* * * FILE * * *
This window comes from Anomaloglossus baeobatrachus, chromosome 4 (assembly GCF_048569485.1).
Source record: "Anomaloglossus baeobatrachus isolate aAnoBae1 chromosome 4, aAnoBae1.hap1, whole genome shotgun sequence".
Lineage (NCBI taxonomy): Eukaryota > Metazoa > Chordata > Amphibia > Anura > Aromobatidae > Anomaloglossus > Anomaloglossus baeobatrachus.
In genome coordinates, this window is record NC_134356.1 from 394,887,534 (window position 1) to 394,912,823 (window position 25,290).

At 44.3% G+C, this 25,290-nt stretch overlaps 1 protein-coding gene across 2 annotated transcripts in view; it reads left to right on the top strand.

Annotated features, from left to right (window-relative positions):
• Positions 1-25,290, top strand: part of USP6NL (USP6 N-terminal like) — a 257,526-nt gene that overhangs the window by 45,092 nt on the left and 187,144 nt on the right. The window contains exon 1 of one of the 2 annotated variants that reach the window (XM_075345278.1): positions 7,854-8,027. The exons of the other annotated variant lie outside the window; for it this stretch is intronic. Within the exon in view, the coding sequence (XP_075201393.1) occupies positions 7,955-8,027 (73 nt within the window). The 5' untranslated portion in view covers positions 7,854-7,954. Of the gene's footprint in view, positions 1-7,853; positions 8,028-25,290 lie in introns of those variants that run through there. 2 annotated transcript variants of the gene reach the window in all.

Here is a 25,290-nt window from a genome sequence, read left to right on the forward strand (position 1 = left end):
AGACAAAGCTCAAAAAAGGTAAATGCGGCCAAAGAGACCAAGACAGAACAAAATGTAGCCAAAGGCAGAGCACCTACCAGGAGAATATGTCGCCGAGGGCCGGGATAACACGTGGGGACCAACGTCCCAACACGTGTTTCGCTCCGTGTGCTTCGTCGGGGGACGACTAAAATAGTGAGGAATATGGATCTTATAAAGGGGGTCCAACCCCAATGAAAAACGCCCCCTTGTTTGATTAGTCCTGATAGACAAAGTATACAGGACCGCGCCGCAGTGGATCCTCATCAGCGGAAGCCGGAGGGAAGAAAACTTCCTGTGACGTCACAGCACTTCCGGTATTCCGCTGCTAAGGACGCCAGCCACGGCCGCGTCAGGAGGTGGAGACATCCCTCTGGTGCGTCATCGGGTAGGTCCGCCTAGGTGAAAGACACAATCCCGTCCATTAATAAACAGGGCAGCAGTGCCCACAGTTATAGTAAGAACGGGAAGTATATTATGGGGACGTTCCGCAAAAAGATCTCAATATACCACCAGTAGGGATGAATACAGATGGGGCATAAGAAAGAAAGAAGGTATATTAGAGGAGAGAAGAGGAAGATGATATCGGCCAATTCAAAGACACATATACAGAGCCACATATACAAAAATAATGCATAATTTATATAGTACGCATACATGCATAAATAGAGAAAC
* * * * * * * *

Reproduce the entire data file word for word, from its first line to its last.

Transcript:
This window comes from Anomaloglossus baeobatrachus, chromosome 4 (assembly GCF_048569485.1).
Source record: "Anomaloglossus baeobatrachus isolate aAnoBae1 chromosome 4, aAnoBae1.hap1, whole genome shotgun sequence".
Lineage (NCBI taxonomy): Eukaryota > Metazoa > Chordata > Amphibia > Anura > Aromobatidae > Anomaloglossus > Anomaloglossus baeobatrachus.
In genome coordinates, this window is record NC_134356.1 from 394,887,534 (window position 1) to 394,912,823 (window position 25,290).

At 44.3% G+C, this 25,290-nt stretch overlaps 1 protein-coding gene across 2 annotated transcripts in view; it reads left to right on the top strand.

Annotated features, from left to right (window-relative positions):
• Positions 1-25,290, top strand: part of USP6NL (USP6 N-terminal like) — a 257,526-nt gene that overhangs the window by 45,092 nt on the left and 187,144 nt on the right. The window contains exon 1 of one of the 2 annotated variants that reach the window (XM_075345278.1): positions 7,854-8,027. The exons of the other annotated variant lie outside the window; for it this stretch is intronic. Within the exon in view, the coding sequence (XP_075201393.1) occupies positions 7,955-8,027 (73 nt within the window). The 5' untranslated portion in view covers positions 7,854-7,954. Of the gene's footprint in view, positions 1-7,853; positions 8,028-25,290 lie in introns of those variants that run through there. 2 annotated transcript variants of the gene reach the window in all.

Here is a 25,290-nt window from a genome sequence, read left to right on the forward strand (position 1 = left end):
AGACAAAGCTCAAAAAAGGTAAATGCGGCCAAAGAGACCAAGACAGAACAAAATGTAGCCAAAGGCAGAGCACCTACCAGGAGAATATGTCGCCGAGGGCCGGGATAACACGTGGGGACCAACGTCCCAACACGTGTTTCGCTCCGTGTGCTTCGTCGGGGGACGACTAAAATAGTGAGGAATATGGATCTTATAAAGGGGGTCCAACCCCAATGAAAAACGCCCCCTTGTTTGATTAGTCCTGATAGACAAAGTATACAGGACCGCGCCGCAGTGGATCCTCATCAGCGGAAGCCGGAGGGAAGAAAACTTCCTGTGACGTCACAGCACTTCCGGTATTCCGCTGCTAAGGACGCCAGCCACGGCCGCGTCAGGAGGTGGAGACATCCCTCTGGTGCGTCATCGGGTAGGTCCGCCTAGGTGAAAGACACAATCCCGTCCATTAATAAACAGGGCAGCAGTGCCCACAGTTATAGTAAGAACGGGAAGTATATTATGGGGACGTTCCGCAAAAAGATCTCAATATACCACCAGTAGGGATGAATACAGATGGGGCATAAGAAAGAAAGAAGGTATATTAGAGGAGAGAAGAGGAAGATGATATCGGCCAATTCAAAGACACATATACAGAGCCACATATACAAAAATAATGCATAATTTATATAGTACGCATACATGCATAAATAGAGAAAC